Reports that the government is considering injecting an additional £5 billion of expenditure on capital projects come hard on the heels of last Wednesday's speech by Deputy Prime Minister Nick Clegg at the LSE, and also follow Business Secretary Vince Cable's recent references to 'stimulus'. The economic situation has certainly taken a severe turn for the worse, and such stimulus should - at one and the same time - reduce the danger of falling back into recession and (so long as the capital projects represent sound investment) enhance our ability to reduce the budget deficit. The sum that is being considered would also bring coalition policy very much into line with (the then Chancellor) Alistair Darling's proposals at the time of the last general election. Political consensus would be welcome indeed.

Thursday, September 15, 2011

In a coordinated move, five central banks, including the Bank of England and the Federal Reserve, have provided commercial banks with extra loans. This is in response to renewed reluctance on the part of the commercial banks to lend to each other.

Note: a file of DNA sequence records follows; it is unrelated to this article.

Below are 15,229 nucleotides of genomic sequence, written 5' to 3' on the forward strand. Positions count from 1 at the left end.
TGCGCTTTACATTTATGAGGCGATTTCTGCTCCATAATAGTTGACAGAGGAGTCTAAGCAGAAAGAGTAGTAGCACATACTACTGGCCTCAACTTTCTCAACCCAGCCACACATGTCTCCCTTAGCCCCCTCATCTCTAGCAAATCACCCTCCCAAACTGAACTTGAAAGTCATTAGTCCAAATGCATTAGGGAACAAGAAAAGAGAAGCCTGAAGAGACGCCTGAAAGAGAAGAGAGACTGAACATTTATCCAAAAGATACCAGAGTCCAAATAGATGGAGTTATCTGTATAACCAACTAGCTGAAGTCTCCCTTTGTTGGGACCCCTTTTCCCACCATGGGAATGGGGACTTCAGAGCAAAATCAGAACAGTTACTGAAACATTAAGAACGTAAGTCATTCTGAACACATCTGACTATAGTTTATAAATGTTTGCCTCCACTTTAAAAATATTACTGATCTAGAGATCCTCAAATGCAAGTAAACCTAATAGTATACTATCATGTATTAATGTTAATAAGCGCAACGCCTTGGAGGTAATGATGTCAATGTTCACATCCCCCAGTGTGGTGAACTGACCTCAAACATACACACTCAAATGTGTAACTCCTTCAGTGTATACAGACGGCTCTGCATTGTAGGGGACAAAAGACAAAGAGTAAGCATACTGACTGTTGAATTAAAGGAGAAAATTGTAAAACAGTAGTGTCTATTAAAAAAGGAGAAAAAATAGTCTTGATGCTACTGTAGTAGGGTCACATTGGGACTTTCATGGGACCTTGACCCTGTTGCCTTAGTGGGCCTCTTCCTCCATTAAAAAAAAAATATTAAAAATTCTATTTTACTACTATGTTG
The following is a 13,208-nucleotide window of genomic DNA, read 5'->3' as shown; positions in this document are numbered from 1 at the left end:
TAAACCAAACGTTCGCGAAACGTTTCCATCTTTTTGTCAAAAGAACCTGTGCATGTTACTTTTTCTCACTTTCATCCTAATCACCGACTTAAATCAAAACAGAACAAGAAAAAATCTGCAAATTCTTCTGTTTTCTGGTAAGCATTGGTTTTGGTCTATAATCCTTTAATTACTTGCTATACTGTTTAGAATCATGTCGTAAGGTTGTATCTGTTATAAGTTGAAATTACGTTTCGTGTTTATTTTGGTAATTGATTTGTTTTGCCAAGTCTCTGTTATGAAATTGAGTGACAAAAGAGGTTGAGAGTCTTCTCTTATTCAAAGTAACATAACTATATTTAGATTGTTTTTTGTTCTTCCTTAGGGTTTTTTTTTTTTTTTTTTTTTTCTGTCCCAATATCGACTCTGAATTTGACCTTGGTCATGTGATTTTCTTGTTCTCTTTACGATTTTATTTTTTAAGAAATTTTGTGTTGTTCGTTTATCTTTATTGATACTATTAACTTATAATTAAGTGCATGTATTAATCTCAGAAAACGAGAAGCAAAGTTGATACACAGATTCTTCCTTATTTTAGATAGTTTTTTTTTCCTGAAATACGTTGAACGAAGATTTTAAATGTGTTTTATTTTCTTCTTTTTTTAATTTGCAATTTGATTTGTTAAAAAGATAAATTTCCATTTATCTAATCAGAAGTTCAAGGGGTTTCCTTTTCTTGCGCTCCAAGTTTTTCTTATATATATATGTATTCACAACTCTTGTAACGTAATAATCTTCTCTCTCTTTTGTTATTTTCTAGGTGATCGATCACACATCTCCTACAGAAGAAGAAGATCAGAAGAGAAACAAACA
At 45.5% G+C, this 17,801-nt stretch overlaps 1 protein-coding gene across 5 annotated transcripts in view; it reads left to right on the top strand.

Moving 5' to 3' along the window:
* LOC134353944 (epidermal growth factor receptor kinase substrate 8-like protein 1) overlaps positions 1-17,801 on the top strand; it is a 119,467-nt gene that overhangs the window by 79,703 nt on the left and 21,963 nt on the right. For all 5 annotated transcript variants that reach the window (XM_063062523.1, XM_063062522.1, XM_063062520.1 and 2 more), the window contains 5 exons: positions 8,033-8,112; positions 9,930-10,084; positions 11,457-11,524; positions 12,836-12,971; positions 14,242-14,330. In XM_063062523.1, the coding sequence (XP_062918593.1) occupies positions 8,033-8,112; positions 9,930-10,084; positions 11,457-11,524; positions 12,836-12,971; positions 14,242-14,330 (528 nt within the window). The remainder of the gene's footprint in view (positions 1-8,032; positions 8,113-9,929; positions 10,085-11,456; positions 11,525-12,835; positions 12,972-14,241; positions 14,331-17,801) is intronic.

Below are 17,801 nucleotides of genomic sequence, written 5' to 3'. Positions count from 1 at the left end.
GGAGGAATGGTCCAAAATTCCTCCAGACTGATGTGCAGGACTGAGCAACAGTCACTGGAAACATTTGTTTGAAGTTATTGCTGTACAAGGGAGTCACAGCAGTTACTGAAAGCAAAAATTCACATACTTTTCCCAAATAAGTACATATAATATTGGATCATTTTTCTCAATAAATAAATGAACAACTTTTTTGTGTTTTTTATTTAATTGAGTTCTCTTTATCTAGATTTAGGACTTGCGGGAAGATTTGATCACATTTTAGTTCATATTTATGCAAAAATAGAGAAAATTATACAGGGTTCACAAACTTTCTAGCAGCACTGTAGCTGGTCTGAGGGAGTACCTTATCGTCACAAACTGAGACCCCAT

In the UK, we have seen this reluctance reflected in the recent rise of the LIBOR - currently at 0.92, up from 0.85 a month ago. (It was 0.76 at the start of the year.) The banking system seems once more to be at risk of ossifying. At the root of this is the sovreign debt crisis in some European countries - while the possibility that Greece (in particular) might default on its public debt remains, banks that have lent to Greece are vulnerable, and other banks will not lend to them.

The fundamental problem is persistently put off rather than tackled. The extra loans will help, but only for the time being. One of two end points now looks inevitable. Greece defaults, or its problems are absorbed within a monetary, fiscal and political union of European states. Neither is particularly palatable. But it is time to stop kicking the can a little further on down the road and hoping that the underlying problems will go away (or come on someone else's watch).